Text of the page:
consumer stimulus checks that have hit wallets for consumers in the US in 2021 is nearly twice as large as it was in 2020. And 2020 was
pretty unprecedented as well. So you know, this kind of came up at Farm to Market but I think it may have fallen under the radar. And one
example was when we were speaking with Kroger, who's obviously the second-largest food retailer in the US, they mentioned some
challenges with a test that they're doing for an online grocery delivery membership. And they kind of suggested that consumers already get a
lot of free perks with their existing loyalty program, and that adding a fee onto that is difficult. And so just curious if that may be one of the
first signs that we're seeing, which will be interesting because investors really love those recurring revenue streams for obvious reasons. So
this will be I think, something interesting to watch as we move into next year.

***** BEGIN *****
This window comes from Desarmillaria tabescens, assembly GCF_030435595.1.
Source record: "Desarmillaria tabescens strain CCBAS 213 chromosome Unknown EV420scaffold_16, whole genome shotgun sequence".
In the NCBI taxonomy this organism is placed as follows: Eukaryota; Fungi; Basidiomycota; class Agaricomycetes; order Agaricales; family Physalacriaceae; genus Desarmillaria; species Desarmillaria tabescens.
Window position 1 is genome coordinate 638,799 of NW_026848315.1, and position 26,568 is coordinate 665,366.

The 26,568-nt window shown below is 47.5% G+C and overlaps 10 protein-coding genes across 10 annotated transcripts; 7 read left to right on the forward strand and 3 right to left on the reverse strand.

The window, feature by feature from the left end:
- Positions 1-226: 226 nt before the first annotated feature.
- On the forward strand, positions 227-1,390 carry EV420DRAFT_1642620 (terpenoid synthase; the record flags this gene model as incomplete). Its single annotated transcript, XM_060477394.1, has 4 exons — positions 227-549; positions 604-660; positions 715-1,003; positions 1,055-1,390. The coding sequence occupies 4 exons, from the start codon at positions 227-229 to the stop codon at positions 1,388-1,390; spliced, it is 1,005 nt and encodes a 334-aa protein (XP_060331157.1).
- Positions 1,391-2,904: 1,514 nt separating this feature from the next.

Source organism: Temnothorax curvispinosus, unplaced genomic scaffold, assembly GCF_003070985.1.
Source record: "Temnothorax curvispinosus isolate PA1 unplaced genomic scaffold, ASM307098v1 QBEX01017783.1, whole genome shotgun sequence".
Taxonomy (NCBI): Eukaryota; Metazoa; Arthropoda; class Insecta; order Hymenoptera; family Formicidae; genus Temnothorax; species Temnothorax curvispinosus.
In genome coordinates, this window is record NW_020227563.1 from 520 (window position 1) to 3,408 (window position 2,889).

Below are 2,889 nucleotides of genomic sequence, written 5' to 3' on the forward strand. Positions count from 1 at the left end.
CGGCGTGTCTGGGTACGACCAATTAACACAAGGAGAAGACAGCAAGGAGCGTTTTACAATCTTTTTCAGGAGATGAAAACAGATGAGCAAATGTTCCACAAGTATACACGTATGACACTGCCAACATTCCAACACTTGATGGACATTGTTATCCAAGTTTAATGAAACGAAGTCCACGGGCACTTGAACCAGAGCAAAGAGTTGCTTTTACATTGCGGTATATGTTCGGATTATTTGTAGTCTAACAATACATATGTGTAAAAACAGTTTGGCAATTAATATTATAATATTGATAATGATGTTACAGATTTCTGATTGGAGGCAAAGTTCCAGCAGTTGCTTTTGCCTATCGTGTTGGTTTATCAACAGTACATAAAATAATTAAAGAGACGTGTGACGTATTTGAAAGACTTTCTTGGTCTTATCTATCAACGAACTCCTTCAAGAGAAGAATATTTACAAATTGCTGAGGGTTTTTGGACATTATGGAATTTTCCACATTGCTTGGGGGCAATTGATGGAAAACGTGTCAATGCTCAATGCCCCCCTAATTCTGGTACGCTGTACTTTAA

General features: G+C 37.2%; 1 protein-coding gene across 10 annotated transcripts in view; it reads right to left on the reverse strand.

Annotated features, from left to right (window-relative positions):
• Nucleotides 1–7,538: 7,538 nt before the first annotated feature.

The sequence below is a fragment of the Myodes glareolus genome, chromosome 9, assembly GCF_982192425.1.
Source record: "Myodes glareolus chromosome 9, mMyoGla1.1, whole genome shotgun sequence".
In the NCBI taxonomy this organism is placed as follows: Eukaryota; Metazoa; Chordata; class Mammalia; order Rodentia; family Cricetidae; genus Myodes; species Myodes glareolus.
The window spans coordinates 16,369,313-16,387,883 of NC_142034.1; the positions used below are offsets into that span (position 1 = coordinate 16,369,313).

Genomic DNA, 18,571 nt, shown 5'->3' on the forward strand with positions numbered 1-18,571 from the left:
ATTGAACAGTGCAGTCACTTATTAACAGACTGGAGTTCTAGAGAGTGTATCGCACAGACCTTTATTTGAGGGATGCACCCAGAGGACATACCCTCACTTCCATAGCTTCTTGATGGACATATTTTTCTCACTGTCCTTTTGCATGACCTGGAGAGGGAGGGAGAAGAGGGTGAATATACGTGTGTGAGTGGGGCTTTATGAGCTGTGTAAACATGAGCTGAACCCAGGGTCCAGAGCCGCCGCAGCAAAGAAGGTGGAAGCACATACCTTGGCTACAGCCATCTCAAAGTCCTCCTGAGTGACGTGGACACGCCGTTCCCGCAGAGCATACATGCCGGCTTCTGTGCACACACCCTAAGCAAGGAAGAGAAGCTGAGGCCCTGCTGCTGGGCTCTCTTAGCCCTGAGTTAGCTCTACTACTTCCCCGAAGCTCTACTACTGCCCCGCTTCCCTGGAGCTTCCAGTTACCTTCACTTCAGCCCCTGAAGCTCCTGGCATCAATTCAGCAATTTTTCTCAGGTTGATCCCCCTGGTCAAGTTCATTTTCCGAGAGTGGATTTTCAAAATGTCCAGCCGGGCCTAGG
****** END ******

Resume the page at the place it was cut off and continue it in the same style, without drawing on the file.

Dan Barclay: Over to you, Ken.
Ken Zaslow: We think there are really two key trends that will probably emerge over the next couple of years. The first one, we would not be
surprised if investors restart the conversation about food versus fuel, as inflation takes hold and policy focuses on the environment. The
second one, which links again to the ESG side of it, is we think that carbon capture will become the topic for next year across our industry.
Dan Barclay: And lastly, Joel.
Joel Jackson: I think a few people in the investment community are really talking about the stresses and strains on farmers, and perhaps how
technology can start to solve some of these problems. The stresses we see come from sustainability and carbon management, labor shortages